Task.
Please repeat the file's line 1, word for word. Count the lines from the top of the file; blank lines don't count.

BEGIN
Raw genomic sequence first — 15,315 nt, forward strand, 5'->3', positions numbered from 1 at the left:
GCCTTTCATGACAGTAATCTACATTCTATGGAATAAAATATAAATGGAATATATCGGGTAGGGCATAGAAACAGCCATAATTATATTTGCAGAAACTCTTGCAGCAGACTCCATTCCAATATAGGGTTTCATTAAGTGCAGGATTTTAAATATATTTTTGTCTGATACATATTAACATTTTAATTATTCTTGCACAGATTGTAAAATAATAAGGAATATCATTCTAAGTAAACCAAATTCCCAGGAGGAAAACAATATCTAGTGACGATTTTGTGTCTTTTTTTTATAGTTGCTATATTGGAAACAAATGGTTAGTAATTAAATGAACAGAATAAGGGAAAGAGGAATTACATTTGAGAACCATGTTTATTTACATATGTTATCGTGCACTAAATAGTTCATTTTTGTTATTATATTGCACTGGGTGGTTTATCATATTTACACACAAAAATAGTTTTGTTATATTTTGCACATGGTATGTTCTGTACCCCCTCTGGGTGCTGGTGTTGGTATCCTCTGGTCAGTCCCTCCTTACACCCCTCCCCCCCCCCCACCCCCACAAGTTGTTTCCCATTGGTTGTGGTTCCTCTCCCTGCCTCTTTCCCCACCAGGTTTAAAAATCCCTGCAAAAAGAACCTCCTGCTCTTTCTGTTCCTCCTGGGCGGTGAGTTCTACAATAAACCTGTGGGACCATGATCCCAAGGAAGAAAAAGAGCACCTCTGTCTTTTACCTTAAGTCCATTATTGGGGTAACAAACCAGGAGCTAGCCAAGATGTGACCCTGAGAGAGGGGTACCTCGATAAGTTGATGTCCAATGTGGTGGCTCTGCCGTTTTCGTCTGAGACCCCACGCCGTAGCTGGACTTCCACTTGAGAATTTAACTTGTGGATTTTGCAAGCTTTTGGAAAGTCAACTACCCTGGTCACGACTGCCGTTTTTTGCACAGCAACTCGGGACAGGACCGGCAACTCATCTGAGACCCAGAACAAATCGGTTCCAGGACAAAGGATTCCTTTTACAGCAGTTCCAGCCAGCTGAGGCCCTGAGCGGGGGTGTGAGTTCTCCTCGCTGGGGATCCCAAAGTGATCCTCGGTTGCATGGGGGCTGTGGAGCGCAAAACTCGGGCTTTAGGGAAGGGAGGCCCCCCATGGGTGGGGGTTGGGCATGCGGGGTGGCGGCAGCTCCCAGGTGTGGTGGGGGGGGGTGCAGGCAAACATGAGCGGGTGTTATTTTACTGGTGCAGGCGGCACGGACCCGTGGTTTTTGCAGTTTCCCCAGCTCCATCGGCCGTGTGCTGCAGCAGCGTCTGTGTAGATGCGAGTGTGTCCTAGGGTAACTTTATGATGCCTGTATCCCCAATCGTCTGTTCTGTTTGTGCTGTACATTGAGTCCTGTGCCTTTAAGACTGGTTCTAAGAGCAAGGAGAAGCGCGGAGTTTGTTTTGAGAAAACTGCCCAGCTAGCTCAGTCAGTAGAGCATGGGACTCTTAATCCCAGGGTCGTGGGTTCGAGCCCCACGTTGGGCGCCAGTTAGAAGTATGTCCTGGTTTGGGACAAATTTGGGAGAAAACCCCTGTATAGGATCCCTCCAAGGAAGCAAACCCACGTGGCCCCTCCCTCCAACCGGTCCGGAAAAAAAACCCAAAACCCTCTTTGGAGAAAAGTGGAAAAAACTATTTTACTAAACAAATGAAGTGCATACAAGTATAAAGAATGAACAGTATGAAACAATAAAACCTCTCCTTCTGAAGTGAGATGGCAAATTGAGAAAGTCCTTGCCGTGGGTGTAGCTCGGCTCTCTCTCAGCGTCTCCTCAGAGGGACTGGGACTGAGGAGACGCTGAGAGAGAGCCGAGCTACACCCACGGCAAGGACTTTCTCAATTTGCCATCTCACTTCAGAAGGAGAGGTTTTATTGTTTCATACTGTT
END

Raw genomic sequence first — 15,315 nt, forward strand, 5'->3', positions numbered from 1 at the left: